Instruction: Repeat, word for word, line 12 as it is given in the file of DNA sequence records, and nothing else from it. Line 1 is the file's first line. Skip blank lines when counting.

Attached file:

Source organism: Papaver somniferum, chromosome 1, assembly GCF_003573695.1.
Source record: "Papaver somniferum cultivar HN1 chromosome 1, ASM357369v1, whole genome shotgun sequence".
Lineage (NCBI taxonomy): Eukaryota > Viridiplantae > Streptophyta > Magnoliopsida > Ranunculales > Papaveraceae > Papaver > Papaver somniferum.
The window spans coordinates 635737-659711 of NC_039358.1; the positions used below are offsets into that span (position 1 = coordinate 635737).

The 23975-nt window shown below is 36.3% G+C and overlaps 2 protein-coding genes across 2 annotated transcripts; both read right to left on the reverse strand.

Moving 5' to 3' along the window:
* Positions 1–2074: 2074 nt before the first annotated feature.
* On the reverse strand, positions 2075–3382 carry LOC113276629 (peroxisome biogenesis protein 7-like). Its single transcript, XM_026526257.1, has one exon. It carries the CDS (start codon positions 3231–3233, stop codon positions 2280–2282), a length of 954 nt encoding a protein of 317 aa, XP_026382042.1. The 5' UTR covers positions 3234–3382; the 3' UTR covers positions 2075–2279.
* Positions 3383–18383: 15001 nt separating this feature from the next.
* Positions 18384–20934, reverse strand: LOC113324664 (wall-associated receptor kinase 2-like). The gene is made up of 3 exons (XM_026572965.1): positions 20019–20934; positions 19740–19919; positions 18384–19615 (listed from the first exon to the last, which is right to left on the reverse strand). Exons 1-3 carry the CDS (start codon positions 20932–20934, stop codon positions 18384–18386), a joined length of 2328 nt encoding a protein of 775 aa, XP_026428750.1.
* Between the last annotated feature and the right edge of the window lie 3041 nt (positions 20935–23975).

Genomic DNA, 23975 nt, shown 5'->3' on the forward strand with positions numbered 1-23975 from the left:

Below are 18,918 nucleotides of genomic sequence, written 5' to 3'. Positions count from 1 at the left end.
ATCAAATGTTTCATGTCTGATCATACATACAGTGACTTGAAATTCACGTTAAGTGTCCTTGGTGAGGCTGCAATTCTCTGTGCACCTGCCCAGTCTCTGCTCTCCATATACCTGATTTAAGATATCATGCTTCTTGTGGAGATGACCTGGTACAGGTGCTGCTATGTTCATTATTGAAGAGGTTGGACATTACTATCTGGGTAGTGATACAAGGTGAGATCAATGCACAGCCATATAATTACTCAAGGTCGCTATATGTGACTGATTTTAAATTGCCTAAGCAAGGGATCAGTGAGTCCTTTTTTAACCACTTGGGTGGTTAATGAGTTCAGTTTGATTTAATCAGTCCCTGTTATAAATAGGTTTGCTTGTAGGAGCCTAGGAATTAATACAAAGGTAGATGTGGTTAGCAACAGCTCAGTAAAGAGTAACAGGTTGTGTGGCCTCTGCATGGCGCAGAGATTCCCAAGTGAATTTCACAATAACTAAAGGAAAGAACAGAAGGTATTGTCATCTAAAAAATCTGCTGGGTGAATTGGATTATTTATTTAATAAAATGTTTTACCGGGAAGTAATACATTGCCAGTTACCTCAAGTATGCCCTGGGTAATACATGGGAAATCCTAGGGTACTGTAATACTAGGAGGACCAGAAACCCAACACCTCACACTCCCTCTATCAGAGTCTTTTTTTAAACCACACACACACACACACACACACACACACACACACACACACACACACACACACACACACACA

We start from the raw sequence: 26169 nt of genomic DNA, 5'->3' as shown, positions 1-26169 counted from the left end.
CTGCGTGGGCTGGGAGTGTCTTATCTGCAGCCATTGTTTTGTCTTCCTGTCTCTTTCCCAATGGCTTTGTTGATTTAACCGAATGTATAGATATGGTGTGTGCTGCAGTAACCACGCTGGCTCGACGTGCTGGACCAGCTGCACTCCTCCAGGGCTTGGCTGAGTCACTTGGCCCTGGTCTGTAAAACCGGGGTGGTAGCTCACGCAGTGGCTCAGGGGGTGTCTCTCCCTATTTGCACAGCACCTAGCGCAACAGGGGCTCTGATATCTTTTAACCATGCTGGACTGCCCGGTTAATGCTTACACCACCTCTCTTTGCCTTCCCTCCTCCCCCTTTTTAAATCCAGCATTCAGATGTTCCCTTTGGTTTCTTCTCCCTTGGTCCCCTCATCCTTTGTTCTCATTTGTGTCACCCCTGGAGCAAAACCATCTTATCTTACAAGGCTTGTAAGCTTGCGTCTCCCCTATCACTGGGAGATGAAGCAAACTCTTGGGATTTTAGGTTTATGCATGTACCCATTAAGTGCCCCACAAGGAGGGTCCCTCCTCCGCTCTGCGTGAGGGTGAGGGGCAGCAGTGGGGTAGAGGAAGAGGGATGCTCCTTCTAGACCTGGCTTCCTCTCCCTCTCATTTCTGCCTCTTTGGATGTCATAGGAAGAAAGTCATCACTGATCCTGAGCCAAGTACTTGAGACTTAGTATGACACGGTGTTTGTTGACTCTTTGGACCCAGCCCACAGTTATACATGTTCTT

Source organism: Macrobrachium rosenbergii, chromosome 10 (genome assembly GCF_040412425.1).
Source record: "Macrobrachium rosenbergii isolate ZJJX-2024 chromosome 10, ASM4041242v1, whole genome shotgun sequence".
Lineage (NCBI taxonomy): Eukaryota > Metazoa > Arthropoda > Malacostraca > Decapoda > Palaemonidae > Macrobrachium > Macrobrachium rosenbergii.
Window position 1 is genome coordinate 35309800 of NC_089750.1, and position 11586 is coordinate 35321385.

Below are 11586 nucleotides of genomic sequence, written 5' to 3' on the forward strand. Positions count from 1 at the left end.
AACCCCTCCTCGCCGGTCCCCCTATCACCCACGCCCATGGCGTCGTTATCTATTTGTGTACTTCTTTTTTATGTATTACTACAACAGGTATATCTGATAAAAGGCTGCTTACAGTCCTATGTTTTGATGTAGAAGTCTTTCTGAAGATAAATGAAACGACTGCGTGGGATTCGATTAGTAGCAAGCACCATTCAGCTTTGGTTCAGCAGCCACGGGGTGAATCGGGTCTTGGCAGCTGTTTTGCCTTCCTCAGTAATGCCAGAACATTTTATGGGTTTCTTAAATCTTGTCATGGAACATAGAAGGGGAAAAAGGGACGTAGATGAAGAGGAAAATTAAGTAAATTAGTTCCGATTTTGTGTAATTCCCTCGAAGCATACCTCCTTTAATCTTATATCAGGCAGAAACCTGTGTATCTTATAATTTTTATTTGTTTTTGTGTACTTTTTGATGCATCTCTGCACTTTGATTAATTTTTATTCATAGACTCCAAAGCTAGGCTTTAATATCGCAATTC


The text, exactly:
Genomic DNA, 23975 nt, shown 5'->3' on the forward strand with positions numbered 1-23975 from the left: